Our grandson woke up from a nap to cuddle his mum but moments later he was completely lifeless – it was terrifying | The Sun

AFTER waking up from a nap, your little one is bound to be a little bit grouchy.

Little Arlo had been unwell through the night and after the snooze, had gone in for a cuddle with his mum, Sadie.

But something wasn't right and Sadie, who lives in Cornwall, realised that her two-year-old's breathing had quickened.

Sadie asked if he was feeling ok, and before she knew it, her little boy's eyes were rolled to the back of his head and he had a seizure.

Shortly after, Arlo started to go blue and stopped breathing – which his family said was 'terrifying'.

Grandparents Charlie and Kerry Osborne's told how the incident changed their lives.

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Posting on a GoFundMe page they said: "We all really believed he had died. It was terrifying. He was laid on the floor completely lifeless.

"The first thing the 999 controller said was to go and get the nearest defibrillator while Sadie performed CPR on him.

"Of course we all knew there wasn't one close enough to get. However fortunately Sadie had got him breathing seconds before the first responder arrived with his defibrillator."

Luckily, Arlo made a full recovery, but the family are now trying to raise money to get a device installed in their village of Sancreed.

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They need to raise £2,000 to buy the item, along with the protective case that comes with it.

Once they have raised the funds, it will be installed outside the village hall.

So far, they have raised £1,140.

Defibrillators are a key piece of first aid kit and they can be often found at transportation points such as bus and train stations.

The government has spent at least £2million paying for them to be installed at sports centres, GP ­surgeries, shopping centres and village halls.

All defibrillators in the UK should be registered with The Circuit – the national defibrillator network which was launched in June 2019.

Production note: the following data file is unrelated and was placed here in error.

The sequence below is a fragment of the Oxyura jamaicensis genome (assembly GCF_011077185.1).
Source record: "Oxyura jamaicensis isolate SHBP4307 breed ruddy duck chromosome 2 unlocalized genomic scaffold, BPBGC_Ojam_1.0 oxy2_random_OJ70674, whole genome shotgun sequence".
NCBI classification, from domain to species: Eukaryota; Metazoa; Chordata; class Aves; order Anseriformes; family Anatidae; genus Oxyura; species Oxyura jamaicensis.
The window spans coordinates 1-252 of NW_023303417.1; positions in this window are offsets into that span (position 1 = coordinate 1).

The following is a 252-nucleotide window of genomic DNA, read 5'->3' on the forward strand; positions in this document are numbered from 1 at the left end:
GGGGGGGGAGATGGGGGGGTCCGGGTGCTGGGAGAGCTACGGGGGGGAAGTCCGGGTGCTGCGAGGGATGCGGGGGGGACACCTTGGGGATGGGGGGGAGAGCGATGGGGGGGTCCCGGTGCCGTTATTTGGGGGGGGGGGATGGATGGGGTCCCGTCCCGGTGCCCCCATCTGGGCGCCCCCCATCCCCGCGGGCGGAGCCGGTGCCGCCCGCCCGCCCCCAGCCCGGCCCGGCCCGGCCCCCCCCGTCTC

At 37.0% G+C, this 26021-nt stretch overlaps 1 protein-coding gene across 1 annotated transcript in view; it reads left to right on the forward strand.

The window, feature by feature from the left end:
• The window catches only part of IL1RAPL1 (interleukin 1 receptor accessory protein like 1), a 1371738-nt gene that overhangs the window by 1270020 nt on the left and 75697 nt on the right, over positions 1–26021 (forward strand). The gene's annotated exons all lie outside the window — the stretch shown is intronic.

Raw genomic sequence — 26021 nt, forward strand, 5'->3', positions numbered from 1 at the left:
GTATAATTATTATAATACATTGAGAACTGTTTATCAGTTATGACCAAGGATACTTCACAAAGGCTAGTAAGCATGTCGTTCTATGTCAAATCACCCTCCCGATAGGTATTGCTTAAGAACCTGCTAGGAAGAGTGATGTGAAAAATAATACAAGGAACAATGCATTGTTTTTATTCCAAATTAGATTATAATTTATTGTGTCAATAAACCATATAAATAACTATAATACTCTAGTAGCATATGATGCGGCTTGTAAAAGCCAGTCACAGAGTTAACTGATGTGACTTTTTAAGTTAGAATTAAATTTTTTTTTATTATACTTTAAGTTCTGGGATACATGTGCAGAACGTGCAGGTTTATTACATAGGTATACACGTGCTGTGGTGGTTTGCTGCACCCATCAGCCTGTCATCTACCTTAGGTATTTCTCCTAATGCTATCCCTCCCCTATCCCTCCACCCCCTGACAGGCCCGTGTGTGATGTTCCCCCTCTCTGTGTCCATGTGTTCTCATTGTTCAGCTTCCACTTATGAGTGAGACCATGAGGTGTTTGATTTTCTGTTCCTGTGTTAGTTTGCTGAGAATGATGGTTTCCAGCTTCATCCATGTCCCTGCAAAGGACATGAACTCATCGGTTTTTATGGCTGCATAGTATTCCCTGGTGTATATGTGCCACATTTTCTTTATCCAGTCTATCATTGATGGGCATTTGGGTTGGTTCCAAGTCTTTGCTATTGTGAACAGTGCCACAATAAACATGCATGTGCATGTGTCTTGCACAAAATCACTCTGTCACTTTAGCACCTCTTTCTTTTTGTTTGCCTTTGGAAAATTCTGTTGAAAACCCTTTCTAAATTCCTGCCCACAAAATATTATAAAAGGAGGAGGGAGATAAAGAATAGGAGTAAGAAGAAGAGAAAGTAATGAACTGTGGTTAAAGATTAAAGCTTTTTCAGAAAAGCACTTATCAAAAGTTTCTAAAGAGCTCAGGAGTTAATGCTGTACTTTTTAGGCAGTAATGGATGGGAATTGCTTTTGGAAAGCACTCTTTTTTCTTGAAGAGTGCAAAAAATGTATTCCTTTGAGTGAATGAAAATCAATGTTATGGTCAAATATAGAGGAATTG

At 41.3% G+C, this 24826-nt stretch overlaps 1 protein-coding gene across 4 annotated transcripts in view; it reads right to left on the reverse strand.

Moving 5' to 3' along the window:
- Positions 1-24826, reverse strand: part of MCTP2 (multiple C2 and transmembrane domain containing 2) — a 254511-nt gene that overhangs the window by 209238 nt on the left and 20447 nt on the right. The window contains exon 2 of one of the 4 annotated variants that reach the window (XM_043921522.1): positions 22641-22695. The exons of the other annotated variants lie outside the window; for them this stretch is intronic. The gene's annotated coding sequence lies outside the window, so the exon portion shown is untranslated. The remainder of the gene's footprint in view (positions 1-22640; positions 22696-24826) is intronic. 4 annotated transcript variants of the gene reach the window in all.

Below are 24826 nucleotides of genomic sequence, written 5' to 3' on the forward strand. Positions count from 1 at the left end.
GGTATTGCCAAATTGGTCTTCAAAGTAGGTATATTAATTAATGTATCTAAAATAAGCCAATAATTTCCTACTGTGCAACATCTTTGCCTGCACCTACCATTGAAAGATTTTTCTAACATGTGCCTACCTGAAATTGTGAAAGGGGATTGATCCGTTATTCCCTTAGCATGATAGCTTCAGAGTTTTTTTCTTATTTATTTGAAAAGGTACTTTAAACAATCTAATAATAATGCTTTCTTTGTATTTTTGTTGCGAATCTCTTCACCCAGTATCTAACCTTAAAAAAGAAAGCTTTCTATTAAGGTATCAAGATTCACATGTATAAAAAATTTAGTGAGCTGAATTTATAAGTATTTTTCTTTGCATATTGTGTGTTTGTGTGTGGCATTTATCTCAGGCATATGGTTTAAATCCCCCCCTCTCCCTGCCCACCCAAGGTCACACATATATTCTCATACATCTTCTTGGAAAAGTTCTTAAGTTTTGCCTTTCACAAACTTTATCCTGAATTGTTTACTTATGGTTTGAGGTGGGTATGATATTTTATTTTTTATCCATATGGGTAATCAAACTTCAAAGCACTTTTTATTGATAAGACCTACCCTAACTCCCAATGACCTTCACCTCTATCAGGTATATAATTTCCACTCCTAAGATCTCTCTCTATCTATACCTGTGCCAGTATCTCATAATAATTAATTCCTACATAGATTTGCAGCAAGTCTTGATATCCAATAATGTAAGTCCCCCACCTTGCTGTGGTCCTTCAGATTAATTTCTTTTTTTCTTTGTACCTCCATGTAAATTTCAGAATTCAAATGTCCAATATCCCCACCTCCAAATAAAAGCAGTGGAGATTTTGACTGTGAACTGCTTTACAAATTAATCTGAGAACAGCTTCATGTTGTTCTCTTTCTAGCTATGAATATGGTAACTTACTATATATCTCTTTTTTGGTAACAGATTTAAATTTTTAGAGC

How do you use a defibrillator?

Using a defibrillator before an ambulance arrives doubles the patient’s chance of survival.

St John Ambulance says anyone can use an AED with no training.

The machine analyses the patient's heart rhythm and uses visual or voice prompts to guide you through each step.

The first aid charity has the following advice:

  • First, make sure someone has called an ambulance. Begin CPR until someone can bring you an AED
  • Switch on the AED. Follow the visual and verbal prompts until the ambulance arrives or someone with more experience takes over
  • Take the pads out of the sealed pack. Remove or cut through any clothing and wipe away any sweat from the chest
  • Remove the backing paper and attach the pads to the chest lengthways (in line with the body)
  • The first pad goes on the upper right side of the chest, just below the collarbone
  • The second pad goes on the left, just below the armpit
  • The AED will start checking the heart rhythm. Make sure no one is touching the patient or they may get a shock
  • Continue to follow the machine's prompts until help arrives

The Circuit is connected to every Ambulance Service in the UK and allows them to direct bystanders to the nearest defibrillator to help save lives.

NHS Ambulance Services also have defibrillator databases for their area.

If you need to locate one quickly you should phone 999 and ask where the nearest one is located.

Defibrillator machines deliver an electric shock to restart the heart if a patient goes into cardiac arrest.

The devices are portable and can be stored in any number of locations such as schools, offices and shops.

Automated external defibrillators (AEDs) cost around £750 to £1,300 each.

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They can also be hired by some firms from around £18 a month.

Experts say the quick use of an AED along with CPR gives an unresponsive person the best chance of survival.

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